The Vichyssoise soup is a versatile dish, as it can be served both hot and cold. Originally, it is made of pureed leeks, onions, potatoes, cream and chicken stock. Nevertheless, vegetarians can also enjoy this lovely soup if they replace the chicken stock to vegetable stock.
The soup’s origins are debated by food historians. Some believe it is a French dish; others regard it as an “American invention”. Most often, Louis Diat, a French chef of the Ritz-Carlton Hotel in New York City is credited with the soup’s recipe or at least with its re-invention based on childhood memories of a similar soup he enjoyed when growing up in France.
When the soup first appeared on the menu of the Ritz-Carlton Hotel in 1917, it was called “Crème Vichyssoise Glacée”. Later, from the 1930s onwards, it was simply referred to as “Vichy”. Today, its is most often called “Vichyssoise”. It sounds very elegant, doesn’t it?
I came across the recipe of the Vichyssoise soup when I attended an intermediary cookery course at the Ashburton Cookery School in the United Kingdom. The soup we prepared at the course under the guidance of professional chefs was of restaurant quality, both by taste and look. It’s an easy but very impressive dish, in my opinion.
The original recipe of the Ashburton Cookery School contains chicken stock. I changed it to vegetable stock when I became vegetarian. In my opinion, it is equally delicious. I would recommend trying this fabulous recipe either way, according to your taste.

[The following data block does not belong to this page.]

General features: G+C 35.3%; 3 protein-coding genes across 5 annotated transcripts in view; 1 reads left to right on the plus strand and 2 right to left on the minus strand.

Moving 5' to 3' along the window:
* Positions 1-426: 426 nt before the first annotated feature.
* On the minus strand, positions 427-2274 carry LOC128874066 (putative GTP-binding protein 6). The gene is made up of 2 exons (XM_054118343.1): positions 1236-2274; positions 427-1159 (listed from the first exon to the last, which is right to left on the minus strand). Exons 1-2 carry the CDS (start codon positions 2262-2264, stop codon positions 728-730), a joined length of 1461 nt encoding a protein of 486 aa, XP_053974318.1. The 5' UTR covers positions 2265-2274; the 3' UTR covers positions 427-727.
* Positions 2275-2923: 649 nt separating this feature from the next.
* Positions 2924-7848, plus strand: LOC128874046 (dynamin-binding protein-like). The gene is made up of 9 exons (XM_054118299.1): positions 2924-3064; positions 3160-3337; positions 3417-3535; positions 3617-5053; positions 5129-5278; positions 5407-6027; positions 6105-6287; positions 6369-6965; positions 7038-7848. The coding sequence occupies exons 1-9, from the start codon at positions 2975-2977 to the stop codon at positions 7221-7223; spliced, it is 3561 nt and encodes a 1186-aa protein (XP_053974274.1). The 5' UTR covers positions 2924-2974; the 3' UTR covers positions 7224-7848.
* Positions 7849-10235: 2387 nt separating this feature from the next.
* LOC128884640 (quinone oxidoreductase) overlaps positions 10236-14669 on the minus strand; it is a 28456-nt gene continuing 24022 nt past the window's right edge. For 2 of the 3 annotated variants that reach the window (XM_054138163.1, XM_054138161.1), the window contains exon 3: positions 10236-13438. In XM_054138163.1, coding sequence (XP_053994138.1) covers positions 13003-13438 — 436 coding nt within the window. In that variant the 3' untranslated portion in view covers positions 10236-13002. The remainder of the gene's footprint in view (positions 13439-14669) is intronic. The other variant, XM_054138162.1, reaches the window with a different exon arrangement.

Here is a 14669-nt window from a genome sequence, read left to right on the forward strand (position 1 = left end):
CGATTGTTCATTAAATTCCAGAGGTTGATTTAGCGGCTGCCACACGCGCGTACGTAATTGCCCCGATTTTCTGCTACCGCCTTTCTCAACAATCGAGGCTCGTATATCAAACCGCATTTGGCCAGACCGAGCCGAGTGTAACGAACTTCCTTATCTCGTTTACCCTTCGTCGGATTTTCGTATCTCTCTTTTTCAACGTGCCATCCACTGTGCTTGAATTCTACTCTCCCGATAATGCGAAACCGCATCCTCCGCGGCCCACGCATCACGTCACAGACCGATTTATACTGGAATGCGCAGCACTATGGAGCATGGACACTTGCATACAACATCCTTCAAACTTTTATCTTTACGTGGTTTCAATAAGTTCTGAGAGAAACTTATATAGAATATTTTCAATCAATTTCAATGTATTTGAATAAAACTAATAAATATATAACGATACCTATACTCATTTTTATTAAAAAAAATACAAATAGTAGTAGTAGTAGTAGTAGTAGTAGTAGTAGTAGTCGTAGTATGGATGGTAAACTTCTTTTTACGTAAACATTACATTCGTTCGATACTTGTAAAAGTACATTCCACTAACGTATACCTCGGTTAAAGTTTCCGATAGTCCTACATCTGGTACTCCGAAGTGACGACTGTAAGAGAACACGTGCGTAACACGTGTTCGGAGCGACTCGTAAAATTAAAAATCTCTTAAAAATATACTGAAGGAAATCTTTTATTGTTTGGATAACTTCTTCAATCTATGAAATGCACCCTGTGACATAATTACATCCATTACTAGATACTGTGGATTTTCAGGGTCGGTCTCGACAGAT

- 25 gram butter
- 100 gram onion (finely chopped)
- 200 gram leek (finely sliced)
- 150 gram potato (peeled and finely chopped)
- 500 millilitre vegetable stock (preferably home made or organic packaged)
- 50 millilitre double cream
- Salt according to taste
- Pepper according to taste
- Handful of chives (finely chopped)
- Melt the butter and seat the leeks and onions until softened.
- Add the stock and potatoes and bring to a simmer. Stir constantly and add a little stock occasionally to keep topped up to the 500-millilitre level while it simmers.
- When the potatoes are thoroughly cooked, allow the soup to cool slightly and then liquidise the soup until smooth. Strain through a fine sieve.
- Add the double cream and adjust the consistency with a little more stock if necessary.
- Season with salt and pepper and garnish with the chopped chives.
Once you prepared the soup, serve it either hot or cold. Don’t forget to decorate with finely chopped chives to get the restaurant-look!